Not long after we crossed the boundary into Zion National Park in southwest Utah, I realized I had a problem. Every turn in the road, every twist of the head would bring into focus another amazingly colourful rock bluff or hill; or an interestingly-shaped stone pillar. Within a mile or so of our drive through the park I had taken dozens of photos. Now, in the age of digital imagery this is not a major problem, since you don’t have to pay to get them printed, but it did create a great deal of photos to go through and choose what to keep. This too, is not a big problem if you are at home with all the time in the world to go through them, but back in 2013 I was not writing a blog, I was posting each day’s photos on Photobucket in the evenings for family and friends at home. Which, with hundreds of photos to go through in the hotel each evening made for some late nights, or skipped uploads. Not a big deal except for my CDO tendencies. However, having decided to go back to our trips (before 2014 when I began my blog) and write about them, I encountered the ‘so-many-photos’ problem once again. I have tried to scale down the pics, but I am very aware there are still many photos in this blog – as there will be in the posts about all of the National Parks we visited in southern Utah. I apologize in advance. Feel free to scroll through them quickly. I loved all the colours and lines and shapes so, to me, every photo I have selected is interesting. You don’t have to fake the same interest. I will never know the difference; and I wouldn’t blame you anyway. Checkerboard Mesa
We drove the Zion-Mount Carmel Highway from the east entrance into the center of the southern part of the park and then went north on the Zion Canyon Scenic Drive. In the summer months the Scenic Drive must be taken by shuttle buss, but because we were there so early in the season we were able to drive the 10 km (6.2 miles). The beginning of the trail – up the rock face. Thank goodness for handrails.From the first turn on the trail we could look back to the road and the tunnel we would be going through once we completed our hike to the Pine Creek Canyon Overlook.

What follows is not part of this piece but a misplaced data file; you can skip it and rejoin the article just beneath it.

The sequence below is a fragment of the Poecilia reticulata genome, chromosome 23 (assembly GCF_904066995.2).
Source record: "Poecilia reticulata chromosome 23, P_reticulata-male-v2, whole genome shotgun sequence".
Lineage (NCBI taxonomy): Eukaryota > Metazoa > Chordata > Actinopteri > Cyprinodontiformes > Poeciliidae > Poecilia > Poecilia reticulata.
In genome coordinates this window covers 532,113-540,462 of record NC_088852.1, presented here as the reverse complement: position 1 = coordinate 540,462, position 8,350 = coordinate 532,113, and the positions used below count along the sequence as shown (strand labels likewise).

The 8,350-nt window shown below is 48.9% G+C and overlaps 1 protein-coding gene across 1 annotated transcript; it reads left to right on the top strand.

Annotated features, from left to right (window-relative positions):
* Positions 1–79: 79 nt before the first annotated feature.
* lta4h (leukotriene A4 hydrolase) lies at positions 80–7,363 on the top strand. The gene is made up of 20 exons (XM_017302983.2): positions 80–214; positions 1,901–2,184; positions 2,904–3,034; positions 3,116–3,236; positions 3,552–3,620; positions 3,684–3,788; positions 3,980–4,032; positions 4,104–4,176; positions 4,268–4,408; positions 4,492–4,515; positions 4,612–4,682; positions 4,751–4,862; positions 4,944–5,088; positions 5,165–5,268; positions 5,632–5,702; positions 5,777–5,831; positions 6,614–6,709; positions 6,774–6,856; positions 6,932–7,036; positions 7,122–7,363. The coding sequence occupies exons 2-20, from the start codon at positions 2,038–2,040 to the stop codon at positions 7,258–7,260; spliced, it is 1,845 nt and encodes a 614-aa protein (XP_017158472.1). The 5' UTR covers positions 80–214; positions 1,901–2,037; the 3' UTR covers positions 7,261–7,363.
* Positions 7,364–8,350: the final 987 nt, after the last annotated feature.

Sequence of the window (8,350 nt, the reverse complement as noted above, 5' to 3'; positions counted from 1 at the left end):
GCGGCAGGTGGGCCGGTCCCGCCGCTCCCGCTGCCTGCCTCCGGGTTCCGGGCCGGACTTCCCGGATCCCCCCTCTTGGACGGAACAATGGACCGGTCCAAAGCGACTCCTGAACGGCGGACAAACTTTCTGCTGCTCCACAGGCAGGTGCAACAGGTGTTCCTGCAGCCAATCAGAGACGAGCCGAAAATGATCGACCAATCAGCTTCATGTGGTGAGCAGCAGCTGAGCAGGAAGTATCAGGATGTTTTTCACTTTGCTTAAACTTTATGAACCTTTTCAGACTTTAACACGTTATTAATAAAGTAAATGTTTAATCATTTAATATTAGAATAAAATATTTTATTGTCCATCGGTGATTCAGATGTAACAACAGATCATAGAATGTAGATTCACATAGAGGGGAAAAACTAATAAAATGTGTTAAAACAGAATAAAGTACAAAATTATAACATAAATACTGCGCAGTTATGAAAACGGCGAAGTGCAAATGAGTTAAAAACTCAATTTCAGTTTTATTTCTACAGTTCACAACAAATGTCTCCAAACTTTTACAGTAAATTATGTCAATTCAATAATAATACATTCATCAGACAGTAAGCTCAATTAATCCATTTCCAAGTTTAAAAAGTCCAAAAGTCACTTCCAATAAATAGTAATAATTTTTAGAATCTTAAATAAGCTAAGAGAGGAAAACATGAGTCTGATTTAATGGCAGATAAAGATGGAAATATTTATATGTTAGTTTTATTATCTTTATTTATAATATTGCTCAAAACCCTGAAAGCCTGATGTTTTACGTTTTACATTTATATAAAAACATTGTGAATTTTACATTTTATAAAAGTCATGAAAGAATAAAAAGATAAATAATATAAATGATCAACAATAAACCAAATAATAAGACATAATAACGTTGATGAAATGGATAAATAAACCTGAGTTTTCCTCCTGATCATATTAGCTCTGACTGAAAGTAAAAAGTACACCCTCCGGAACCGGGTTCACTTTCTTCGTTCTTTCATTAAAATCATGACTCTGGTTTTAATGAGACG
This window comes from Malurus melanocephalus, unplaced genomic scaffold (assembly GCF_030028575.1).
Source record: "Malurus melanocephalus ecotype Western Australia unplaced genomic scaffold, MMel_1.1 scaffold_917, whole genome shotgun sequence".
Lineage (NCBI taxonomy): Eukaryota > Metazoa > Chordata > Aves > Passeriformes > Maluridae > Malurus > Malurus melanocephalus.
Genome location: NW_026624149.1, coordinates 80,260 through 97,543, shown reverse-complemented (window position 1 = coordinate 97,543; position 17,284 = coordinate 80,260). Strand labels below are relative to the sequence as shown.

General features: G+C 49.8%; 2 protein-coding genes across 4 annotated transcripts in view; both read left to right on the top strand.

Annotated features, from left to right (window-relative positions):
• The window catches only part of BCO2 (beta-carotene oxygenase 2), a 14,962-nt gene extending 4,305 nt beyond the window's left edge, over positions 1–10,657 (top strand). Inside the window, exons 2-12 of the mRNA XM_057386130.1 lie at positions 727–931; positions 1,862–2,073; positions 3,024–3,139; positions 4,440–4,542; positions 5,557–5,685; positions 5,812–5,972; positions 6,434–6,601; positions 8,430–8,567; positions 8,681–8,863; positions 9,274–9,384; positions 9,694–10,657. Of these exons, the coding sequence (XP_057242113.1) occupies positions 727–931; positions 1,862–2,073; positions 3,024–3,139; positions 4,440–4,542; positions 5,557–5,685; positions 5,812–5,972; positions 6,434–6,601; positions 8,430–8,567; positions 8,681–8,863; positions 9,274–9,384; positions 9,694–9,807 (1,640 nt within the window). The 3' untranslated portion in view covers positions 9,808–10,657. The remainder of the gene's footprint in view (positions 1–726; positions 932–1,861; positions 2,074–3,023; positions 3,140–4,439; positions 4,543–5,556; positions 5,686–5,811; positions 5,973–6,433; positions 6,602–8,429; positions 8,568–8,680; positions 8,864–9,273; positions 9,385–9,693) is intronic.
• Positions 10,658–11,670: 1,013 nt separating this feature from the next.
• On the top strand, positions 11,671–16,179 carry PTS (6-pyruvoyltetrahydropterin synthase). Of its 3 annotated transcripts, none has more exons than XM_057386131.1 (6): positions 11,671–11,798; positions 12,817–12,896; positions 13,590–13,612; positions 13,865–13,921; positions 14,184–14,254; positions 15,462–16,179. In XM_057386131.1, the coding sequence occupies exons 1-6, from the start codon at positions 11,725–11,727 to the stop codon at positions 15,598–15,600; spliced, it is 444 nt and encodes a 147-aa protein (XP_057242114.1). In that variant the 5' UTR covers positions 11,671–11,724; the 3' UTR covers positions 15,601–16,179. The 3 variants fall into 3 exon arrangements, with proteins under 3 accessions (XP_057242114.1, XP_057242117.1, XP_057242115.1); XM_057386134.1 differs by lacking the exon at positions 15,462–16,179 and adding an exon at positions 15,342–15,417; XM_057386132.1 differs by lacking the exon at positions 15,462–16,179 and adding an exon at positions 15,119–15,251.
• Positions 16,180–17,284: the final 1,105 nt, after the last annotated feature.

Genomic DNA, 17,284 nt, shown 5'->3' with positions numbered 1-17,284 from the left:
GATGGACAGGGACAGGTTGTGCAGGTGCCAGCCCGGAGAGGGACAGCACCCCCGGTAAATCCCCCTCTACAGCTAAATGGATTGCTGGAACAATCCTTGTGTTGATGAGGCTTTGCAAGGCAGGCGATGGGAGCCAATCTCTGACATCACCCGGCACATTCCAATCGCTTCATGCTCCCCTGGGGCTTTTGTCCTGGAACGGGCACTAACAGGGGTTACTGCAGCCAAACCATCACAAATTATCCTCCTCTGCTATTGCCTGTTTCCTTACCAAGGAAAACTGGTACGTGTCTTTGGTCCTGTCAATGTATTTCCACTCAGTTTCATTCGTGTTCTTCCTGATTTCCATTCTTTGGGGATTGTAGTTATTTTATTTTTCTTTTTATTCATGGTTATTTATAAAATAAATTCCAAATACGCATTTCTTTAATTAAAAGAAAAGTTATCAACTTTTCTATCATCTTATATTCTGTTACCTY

The route is not for the faint-of-heart.You have to admit, the view from the overlook is worth the hike. (The image above is a vertical stitch – I took about five photos vertically because the view was so deep, and then stitched them together. You really get a sense of the length of the valley and the height of the surrounding cliffs.)The trail has some roughly-defined sections. I would not want to tackle this bit if it was wet.
Once we were back down we headed through the long tunnel and up the many switchbacks to the Scenic Drive junction.
Our first stop along the Zion Canyon Scenic Drive was the Court of the Patriarchs. From left to right; Mt Abraham, Mt. Isaac and Mt. Jacob. To be continued….
We left Grand Canyon through the East Entrance Station and headed up Highway 89 towards Kanab in Southwest Utah. Not too far along the road we came to the Navajo Nation Gorge. The band has a huge craft market in the parking lot during the summer, but since it was still early spring there were only a few vendors set up. The walk along the gorge was hair-raising: a very uneven and rugged trail right along the edge of a VERY LONG drop. If you look closely at the photo above you can just make out the muddy water of the Colorado River cutting through the gorge. Layers, and layers, and layers of cut-away rock. Whatever you do, do not go past the railings along the path. It is a long, long way down.I wondered quite often during those days at the Grand Canyon, and again at the Navajo Gorge, “What on earth did the first scouts think when they encountered these massive slices in the earth?” It must have been very daunting to try find a way around them in such a dry and barren land.